SHS Math Team — Mission
At every meeting of the Stevenson Math Team, we don’t just strive to do the best math we can and perform the best on every contest, we emphasize the importance of learning math through the experiences of the club! Our math team is comprised of aspiring learners of various levels and diverse backgrounds, who help each other out collectively with any and every mathematical endeavor!
For a brief overview of all that we do, see the following infographic!
Team Contest Overview:
These contests typically promote involvement from the whole team and employ a team-wide effort to maximize success.
The North Suburban Math League is a group of around 50 schools in the Chicago-land area which compete throughout the year in 5 separate meets. The first four meets happen in pools of 5 schools each, where 5 schools compete within their pool. The last meet happens collectively across all schools in the league at a larger site.
Each NSML contest consists of three parts:
- the written contest, a 5-problem, 30-minute 25 point contest which varies in topic and difficulty for each grade level.
- the oral contest, a 2-man, 50 point impromptu oral presentation on a set of three fresh questions selected based upon a pretermined topic
- the candy-bar contest, a fun 25 problem contest where each school’s math team works together to win a large bag of candy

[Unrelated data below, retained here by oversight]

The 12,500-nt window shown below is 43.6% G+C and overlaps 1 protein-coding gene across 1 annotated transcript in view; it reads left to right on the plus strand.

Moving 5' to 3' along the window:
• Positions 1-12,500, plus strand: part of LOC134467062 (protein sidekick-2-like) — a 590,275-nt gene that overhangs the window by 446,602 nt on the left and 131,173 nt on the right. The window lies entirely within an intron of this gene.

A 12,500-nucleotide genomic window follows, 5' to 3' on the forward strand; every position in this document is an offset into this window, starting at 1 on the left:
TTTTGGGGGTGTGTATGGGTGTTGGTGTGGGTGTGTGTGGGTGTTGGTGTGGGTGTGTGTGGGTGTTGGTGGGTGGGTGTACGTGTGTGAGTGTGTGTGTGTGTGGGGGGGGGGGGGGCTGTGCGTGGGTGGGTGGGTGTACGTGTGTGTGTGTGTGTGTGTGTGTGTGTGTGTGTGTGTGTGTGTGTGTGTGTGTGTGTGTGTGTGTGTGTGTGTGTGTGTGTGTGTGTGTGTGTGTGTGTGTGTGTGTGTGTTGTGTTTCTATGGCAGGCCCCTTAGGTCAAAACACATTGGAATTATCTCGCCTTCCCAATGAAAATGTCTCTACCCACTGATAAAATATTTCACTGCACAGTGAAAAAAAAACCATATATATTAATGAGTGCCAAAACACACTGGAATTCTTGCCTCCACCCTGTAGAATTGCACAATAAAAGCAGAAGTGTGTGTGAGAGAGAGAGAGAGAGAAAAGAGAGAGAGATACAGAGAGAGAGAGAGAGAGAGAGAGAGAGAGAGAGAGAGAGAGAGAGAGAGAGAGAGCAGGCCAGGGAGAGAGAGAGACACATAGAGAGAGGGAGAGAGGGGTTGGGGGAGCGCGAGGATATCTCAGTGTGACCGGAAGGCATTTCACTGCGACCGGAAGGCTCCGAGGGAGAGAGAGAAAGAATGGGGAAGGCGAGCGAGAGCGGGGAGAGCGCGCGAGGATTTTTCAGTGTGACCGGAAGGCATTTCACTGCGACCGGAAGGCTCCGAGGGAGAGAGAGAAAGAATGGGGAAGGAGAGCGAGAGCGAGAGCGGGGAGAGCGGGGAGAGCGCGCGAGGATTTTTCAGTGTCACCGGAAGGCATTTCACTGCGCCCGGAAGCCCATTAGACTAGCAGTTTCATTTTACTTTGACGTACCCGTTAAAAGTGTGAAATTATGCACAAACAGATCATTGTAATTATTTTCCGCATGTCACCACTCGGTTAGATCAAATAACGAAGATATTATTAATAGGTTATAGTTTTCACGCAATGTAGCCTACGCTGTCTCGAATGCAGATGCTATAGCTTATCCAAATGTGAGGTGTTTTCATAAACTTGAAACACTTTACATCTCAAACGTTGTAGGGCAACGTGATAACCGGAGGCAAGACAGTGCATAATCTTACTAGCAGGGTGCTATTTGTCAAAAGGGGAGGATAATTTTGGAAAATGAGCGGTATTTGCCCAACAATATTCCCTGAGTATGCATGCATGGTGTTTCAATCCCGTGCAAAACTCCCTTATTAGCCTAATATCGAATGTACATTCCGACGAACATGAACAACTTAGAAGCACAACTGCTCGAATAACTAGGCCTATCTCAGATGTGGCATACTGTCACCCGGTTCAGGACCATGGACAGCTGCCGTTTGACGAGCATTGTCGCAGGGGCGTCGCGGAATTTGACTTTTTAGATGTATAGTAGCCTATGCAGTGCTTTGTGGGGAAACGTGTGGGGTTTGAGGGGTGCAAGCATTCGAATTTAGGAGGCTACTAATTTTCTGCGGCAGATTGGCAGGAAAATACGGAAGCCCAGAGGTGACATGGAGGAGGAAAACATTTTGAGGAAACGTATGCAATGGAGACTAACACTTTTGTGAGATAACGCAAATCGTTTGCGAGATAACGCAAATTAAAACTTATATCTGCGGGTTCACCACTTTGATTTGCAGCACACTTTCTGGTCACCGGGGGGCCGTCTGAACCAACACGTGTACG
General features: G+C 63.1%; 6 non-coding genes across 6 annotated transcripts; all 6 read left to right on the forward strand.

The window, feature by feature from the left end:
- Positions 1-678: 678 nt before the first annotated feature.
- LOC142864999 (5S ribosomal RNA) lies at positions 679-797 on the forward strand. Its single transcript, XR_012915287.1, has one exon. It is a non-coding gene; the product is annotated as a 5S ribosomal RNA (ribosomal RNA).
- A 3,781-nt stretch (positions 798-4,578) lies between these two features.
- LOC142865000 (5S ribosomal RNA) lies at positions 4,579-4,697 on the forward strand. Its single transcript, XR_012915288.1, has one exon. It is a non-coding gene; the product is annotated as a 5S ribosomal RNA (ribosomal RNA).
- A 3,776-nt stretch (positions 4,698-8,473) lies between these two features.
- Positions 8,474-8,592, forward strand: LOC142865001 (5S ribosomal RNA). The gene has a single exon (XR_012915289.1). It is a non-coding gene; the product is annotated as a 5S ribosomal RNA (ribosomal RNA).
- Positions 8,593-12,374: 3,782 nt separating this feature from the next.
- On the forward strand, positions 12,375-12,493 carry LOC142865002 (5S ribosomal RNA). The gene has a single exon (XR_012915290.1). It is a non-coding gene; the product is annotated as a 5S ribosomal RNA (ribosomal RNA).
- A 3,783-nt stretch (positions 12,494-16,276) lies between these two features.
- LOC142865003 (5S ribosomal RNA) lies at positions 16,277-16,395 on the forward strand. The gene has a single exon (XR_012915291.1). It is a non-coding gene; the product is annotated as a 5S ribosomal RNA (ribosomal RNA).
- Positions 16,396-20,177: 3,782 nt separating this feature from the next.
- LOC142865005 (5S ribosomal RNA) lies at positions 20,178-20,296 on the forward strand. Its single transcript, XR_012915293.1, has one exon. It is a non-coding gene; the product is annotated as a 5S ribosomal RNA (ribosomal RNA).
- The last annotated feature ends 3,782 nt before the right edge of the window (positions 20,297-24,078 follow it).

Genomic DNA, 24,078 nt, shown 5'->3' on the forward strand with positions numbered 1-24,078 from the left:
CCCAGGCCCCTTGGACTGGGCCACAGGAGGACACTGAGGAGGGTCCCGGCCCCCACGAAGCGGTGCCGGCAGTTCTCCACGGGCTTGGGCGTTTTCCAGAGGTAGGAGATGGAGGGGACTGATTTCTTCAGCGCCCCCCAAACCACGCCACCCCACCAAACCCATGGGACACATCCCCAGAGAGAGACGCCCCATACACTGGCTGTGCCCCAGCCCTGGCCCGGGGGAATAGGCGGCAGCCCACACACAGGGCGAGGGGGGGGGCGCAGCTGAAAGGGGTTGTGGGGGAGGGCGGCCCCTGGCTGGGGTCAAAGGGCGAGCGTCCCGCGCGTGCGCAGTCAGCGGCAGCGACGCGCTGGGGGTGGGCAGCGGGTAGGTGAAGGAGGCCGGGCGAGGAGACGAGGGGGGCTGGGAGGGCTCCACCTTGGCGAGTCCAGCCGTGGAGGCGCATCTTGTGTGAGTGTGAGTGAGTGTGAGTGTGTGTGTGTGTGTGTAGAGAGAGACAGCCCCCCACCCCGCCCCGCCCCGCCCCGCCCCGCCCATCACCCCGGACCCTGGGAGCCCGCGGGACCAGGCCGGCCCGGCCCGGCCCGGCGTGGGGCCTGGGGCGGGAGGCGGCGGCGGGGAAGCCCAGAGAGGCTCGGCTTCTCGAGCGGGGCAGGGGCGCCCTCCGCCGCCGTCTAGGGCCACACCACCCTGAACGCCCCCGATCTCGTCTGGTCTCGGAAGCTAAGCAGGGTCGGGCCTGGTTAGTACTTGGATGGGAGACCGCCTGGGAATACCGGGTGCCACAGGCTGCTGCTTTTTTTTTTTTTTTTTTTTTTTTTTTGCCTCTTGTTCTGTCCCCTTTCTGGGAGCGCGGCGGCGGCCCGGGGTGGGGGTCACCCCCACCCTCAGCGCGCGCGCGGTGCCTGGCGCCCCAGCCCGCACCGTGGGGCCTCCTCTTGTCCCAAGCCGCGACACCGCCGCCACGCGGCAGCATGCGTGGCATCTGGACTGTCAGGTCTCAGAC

Sponsored by the Illinois Teachers Council of Mathematics, this statewide mathematics competition starts in March with local regional contests and culminates in May with the annual statewide math contest, held each year at the University of Illinois at Urbana-Champaign. This contest is all inclusive and incorporates topics such as Algebra 1, Geometry, Algebra 2, and Precalculus among grade-level specific individual contests, as well as larger group team contests such as the Calculator, 8-person, 2-person, and Orals competitions.
A bracket-style series of contests where different schools across the nation play in a single-elimination tournament. Each contestant has 30 minutes to solve 8 questions, and the top 5 scores from each school contributes to the total score.
Individual / Smaller Group Contest Overview:
We also encourage participation in these individual / smaller team contests.
The American Mathematics Competition 10/12 is a 75-minute, 25 question multiple choice exam held annually nationwide around late-January to early-February. The contests are split up into two divisions, based on grade level and difficulty — the AMC 10, and the AMC 12. All students in grade 10 or below are permitted to take the AMC 10, and all students in grade 12 or below are permitted to take the AMC 12. Each year, each division holds two contests, the A and the B. Both forms are similar in difficulty and are meant to provide contestants with two opportunities to perform well during the contest period and qualify for the next level of competition — the AIME (American Invitational Mathematics Examination). The AMC 10/12 is the first contest in the AMC competition series, a series of contests sponsored by the Mathematical Association of America which serves to limit and eventually determine a pool of six students to represent America at the annual International Mathematical Olympiad.